Tuesday, November 22, 2011
In the last month I've only posted 10 times, and nothing in more than a week. Work has been pretty intense this semester, and time for writing for pleasure impossible to eke out before I slither exhausted (and crabby) into bed. My writing catch basin is overflowing with scrawled notes of things about which I might have written (and might still write): "the antiphonal radiators in the morning," "the sound of the sugar jar tinkling against the teapot as the kettle comes to the boil on the table in my office," AMDG Exterior Contracting"...and just what is a STAMPP point?
A few days ago, when a meeting was cancelled (and no one told me), I started a blog post about being overstretched and underslept, then realized with a start that I'd written some version or another of that post before. And recently. Of my last ten posts, almost half are basically extended whines about my overly busy life and how exhausting I am finding it. Enough, already!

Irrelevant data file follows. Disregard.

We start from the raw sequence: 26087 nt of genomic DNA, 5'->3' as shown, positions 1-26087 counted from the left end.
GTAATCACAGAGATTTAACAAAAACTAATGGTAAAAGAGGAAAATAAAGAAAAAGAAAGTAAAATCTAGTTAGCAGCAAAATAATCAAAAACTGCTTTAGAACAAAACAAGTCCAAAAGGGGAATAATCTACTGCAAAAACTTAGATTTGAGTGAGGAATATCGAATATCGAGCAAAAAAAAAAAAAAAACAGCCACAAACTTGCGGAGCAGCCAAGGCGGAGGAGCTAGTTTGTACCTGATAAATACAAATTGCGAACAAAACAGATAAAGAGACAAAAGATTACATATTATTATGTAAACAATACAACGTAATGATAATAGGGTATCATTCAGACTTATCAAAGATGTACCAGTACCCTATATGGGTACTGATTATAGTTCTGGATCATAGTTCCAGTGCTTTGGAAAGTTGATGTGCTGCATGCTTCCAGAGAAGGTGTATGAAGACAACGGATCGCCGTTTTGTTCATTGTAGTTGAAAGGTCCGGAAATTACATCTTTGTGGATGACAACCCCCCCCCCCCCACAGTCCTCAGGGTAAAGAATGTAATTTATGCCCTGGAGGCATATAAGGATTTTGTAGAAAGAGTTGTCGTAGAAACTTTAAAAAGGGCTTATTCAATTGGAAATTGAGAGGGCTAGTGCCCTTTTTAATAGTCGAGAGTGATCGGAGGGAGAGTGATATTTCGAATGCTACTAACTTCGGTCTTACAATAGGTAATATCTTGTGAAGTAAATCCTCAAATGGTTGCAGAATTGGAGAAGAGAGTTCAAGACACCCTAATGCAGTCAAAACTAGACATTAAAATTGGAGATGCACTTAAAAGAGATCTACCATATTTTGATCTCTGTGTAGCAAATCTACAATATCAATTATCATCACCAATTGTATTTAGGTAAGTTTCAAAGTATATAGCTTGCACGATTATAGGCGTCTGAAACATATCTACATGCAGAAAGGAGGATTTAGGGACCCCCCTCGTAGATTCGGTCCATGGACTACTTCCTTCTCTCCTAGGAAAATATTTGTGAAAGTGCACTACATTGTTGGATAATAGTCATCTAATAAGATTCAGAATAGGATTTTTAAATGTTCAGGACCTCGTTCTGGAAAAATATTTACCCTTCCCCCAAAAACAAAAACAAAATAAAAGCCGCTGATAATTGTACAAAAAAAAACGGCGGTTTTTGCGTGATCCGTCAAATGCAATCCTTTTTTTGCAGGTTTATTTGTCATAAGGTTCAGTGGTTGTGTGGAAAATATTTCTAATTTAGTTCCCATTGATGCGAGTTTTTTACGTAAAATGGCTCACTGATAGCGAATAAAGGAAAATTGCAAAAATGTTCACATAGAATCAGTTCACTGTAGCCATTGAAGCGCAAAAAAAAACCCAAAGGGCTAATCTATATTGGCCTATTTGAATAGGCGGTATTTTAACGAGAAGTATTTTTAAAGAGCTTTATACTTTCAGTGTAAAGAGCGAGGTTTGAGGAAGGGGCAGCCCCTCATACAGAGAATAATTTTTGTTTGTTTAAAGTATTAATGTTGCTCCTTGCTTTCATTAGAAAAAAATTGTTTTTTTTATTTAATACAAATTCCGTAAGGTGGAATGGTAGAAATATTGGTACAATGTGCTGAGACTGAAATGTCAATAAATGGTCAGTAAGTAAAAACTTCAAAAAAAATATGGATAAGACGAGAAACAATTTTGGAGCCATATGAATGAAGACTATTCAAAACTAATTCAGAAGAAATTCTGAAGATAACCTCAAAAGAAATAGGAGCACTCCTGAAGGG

I found this video posted by Paul Campbell S.J. at People for Others to be a delightful mirror to my own grousing. It's nine minutes long and I listened to the entire thing (the shots of the baby in the orange hat at 1:00, blissfully asleep while the chorus moans and grumbles around her, is a meditation in itself, I'm sure). I love the litany of complaints, "my boss prints his spam and hands it to me." It makes me wonder what my internal dialog sounds like to God!
If I were to add one complaint to the list in the song? "My students forget to put their names on their files." When I had four open notebooks on my computer the other night, none with names, all looking for some help untangling their quantum mechanics, trying to figure out who to send what back to in which email was a challenge! (And rest assured, I did gently share my difficulties with them and pleaded for their help in the matter.)
STAMPP is Systematic Technique to Analyze and Manage Pennsylvania Pavement. I'm still unsure why there would be a sign saying "STAMPP point" with a triangle on it on the highway, but at least part of the mystery is solved.